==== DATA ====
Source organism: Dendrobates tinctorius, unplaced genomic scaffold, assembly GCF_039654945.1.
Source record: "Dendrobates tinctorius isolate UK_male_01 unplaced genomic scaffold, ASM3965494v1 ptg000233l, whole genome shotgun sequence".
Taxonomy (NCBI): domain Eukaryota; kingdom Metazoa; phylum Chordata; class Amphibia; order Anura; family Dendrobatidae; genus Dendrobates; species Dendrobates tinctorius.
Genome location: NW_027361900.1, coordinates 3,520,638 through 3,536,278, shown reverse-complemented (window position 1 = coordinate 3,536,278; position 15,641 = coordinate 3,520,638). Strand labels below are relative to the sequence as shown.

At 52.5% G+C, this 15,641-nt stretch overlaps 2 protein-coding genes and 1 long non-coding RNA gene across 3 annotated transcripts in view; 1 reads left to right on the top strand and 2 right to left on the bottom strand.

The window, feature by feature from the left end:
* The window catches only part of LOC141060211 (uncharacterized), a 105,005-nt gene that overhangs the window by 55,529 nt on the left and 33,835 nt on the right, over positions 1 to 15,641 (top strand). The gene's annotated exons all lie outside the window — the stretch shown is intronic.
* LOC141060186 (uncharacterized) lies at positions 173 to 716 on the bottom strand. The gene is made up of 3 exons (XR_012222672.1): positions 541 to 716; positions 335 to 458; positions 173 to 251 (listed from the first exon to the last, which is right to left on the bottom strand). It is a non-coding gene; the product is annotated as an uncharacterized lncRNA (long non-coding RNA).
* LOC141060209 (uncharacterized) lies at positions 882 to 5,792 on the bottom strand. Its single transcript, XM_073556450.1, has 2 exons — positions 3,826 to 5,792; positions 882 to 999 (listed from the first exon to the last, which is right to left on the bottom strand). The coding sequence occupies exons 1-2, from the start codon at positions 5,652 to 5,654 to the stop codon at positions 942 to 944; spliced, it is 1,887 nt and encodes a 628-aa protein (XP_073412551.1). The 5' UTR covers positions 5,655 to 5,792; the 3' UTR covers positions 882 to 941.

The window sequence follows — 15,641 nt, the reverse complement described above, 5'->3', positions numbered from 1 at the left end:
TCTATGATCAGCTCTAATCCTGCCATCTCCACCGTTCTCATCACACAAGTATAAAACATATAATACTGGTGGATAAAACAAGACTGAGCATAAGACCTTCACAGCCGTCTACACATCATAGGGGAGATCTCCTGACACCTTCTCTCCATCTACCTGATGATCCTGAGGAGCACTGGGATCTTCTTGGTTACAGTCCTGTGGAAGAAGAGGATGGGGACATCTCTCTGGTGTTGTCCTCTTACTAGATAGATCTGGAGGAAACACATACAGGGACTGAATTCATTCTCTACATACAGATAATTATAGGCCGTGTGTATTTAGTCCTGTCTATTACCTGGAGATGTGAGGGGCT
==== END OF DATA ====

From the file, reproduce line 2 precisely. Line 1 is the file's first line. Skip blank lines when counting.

Source record: "Dendrobates tinctorius isolate UK_male_01 unplaced genomic scaffold, ASM3965494v1 ptg000233l, whole genome shotgun sequence".